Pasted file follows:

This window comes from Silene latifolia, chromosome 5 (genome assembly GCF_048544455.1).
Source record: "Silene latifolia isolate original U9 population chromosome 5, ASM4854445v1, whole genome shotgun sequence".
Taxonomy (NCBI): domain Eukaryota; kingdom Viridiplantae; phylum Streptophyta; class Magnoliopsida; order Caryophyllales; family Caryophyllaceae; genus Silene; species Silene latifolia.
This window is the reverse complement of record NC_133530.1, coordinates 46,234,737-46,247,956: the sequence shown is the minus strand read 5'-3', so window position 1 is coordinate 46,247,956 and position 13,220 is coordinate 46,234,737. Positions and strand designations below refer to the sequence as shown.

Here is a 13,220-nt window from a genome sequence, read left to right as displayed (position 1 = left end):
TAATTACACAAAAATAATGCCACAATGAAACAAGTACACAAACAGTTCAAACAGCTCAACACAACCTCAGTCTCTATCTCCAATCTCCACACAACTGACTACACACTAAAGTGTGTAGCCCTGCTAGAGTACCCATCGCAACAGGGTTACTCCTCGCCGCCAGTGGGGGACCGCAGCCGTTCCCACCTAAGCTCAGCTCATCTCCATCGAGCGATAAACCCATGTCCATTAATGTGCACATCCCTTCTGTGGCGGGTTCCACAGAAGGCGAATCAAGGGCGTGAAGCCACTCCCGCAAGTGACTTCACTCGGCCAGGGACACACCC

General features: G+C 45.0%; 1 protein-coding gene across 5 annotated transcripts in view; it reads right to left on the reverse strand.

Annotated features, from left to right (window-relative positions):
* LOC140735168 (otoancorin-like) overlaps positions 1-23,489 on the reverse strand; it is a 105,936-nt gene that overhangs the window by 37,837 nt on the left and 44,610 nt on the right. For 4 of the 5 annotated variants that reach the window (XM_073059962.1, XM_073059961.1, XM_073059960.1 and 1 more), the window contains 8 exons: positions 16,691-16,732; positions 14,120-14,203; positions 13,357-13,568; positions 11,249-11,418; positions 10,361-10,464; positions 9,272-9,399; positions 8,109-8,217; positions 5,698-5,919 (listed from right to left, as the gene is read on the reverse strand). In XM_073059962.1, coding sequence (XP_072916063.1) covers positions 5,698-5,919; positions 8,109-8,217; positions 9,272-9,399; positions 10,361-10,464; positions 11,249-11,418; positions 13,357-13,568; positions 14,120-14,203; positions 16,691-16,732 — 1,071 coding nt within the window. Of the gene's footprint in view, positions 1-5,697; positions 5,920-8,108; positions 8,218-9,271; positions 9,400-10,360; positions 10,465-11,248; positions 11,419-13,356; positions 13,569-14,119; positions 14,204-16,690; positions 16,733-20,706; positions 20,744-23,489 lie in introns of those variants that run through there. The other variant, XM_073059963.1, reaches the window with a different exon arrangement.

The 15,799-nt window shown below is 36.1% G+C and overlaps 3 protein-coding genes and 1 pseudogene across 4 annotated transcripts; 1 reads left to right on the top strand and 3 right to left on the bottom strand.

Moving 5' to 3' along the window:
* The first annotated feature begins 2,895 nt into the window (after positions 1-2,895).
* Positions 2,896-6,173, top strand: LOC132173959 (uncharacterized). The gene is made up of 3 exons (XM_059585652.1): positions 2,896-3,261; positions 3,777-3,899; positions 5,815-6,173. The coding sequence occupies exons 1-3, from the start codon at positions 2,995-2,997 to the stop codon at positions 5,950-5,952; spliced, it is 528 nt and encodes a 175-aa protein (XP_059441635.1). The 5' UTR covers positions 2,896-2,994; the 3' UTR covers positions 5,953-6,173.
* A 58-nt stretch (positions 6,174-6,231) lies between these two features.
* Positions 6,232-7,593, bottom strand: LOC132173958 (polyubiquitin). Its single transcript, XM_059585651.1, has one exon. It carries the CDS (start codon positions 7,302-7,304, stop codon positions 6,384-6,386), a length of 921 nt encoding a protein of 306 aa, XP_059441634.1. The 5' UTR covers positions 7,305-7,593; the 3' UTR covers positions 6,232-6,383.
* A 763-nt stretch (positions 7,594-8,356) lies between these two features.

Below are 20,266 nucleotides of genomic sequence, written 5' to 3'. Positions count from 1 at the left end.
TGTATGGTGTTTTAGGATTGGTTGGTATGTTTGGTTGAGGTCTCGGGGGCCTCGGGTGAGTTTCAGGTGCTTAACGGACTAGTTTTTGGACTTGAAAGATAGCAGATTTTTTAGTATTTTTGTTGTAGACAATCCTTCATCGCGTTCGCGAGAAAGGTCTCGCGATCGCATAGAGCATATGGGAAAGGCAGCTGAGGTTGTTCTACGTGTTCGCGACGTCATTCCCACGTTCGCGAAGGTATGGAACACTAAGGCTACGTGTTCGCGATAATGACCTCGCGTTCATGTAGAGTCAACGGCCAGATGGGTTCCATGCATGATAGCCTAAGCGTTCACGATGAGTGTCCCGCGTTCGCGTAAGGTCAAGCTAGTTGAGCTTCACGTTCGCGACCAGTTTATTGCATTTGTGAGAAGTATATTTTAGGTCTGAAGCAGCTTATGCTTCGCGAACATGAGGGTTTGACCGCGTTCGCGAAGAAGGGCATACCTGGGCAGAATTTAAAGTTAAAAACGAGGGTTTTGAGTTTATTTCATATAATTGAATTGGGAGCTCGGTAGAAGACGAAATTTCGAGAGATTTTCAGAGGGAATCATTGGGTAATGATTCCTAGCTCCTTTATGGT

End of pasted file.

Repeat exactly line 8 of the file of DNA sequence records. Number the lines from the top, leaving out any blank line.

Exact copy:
Annotated features, from left to right (window-relative positions):